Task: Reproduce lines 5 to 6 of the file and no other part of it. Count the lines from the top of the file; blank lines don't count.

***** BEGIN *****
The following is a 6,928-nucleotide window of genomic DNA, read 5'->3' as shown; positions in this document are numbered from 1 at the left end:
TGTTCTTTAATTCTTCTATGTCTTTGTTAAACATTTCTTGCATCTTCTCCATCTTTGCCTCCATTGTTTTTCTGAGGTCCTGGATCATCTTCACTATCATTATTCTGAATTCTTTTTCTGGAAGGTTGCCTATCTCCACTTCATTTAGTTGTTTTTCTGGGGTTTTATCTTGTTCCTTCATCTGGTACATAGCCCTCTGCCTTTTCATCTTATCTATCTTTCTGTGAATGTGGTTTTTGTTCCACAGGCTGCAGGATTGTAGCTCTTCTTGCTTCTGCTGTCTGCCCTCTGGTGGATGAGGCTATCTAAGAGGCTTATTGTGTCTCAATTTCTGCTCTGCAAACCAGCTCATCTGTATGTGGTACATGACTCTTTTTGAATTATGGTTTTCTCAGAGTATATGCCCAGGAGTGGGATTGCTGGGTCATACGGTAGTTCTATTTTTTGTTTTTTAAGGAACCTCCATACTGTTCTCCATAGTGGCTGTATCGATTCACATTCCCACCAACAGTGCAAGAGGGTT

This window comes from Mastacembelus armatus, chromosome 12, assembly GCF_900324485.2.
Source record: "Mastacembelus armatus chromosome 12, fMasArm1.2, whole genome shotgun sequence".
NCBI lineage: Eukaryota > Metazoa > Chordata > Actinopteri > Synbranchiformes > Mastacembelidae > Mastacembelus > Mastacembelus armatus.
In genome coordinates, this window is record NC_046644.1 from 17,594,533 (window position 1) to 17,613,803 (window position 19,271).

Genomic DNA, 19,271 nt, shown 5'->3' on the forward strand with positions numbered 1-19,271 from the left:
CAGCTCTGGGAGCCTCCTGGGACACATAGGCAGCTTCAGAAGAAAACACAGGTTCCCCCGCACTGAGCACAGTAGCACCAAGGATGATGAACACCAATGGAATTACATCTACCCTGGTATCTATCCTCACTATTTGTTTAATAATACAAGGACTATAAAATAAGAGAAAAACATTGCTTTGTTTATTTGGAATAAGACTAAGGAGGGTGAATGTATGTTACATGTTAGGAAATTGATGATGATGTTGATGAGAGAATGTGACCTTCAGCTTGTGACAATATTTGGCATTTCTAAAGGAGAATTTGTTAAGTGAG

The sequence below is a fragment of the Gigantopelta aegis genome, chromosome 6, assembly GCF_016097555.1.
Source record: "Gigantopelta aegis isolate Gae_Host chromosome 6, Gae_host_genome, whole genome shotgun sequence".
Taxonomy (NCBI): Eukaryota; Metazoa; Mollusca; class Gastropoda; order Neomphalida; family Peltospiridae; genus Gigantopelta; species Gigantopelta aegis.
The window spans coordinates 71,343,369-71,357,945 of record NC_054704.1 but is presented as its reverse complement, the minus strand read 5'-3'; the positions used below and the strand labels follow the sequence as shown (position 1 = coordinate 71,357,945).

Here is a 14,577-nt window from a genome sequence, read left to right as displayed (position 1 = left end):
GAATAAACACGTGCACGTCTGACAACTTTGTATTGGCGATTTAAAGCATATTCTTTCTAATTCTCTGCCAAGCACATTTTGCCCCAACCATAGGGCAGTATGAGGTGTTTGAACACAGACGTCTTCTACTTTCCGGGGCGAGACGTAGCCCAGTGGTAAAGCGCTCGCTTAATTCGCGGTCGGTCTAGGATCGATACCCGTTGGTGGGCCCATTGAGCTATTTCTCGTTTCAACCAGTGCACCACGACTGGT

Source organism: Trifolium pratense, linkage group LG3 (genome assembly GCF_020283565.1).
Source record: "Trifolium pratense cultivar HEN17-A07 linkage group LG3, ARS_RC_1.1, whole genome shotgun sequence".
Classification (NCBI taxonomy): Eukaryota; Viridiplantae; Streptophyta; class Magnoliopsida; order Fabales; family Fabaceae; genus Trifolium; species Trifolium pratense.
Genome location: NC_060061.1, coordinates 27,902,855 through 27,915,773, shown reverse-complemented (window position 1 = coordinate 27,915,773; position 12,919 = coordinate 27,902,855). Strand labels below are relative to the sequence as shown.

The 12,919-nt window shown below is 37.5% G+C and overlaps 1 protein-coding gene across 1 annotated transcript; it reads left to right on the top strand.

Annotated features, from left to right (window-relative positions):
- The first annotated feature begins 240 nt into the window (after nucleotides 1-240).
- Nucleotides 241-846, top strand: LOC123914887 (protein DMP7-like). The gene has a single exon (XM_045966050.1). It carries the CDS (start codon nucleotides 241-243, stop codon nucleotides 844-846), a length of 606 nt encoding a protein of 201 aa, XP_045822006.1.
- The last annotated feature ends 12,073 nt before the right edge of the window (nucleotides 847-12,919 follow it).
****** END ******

NCBI lineage: Eukaryota > Metazoa > Chordata > Actinopteri > Synbranchiformes > Mastacembelidae > Mastacembelus > Mastacembelus armatus.
In genome coordinates, this window is record NC_046644.1 from 17,594,533 (window position 1) to 17,613,803 (window position 19,271).